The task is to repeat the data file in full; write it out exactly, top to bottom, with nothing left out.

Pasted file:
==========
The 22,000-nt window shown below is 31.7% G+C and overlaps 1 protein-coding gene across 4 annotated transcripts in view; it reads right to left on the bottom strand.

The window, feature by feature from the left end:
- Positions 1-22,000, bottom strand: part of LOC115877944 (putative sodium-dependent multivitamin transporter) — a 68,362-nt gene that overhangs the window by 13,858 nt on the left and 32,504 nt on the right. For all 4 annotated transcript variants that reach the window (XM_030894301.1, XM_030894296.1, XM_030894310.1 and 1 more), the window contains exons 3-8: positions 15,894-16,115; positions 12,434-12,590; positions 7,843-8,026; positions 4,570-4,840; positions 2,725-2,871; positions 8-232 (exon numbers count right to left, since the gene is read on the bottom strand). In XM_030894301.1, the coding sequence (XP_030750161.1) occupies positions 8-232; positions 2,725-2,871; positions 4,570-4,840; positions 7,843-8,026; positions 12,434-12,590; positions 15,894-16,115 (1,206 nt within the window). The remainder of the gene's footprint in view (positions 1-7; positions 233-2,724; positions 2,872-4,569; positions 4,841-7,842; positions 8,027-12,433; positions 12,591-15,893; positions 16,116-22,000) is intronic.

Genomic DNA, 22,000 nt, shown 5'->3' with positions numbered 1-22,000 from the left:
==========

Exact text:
The 22,000-nt window shown below is 31.7% G+C and overlaps 1 protein-coding gene across 4 annotated transcripts in view; it reads right to left on the bottom strand.

The window, feature by feature from the left end:
- Positions 1-22,000, bottom strand: part of LOC115877944 (putative sodium-dependent multivitamin transporter) — a 68,362-nt gene that overhangs the window by 13,858 nt on the left and 32,504 nt on the right. For all 4 annotated transcript variants that reach the window (XM_030894301.1, XM_030894296.1, XM_030894310.1 and 1 more), the window contains exons 3-8: positions 15,894-16,115; positions 12,434-12,590; positions 7,843-8,026; positions 4,570-4,840; positions 2,725-2,871; positions 8-232 (exon numbers count right to left, since the gene is read on the bottom strand). In XM_030894301.1, the coding sequence (XP_030750161.1) occupies positions 8-232; positions 2,725-2,871; positions 4,570-4,840; positions 7,843-8,026; positions 12,434-12,590; positions 15,894-16,115 (1,206 nt within the window). The remainder of the gene's footprint in view (positions 1-7; positions 233-2,724; positions 2,872-4,569; positions 4,841-7,842; positions 8,027-12,433; positions 12,591-15,893; positions 16,116-22,000) is intronic.

Genomic DNA, 22,000 nt, shown 5'->3' with positions numbered 1-22,000 from the left: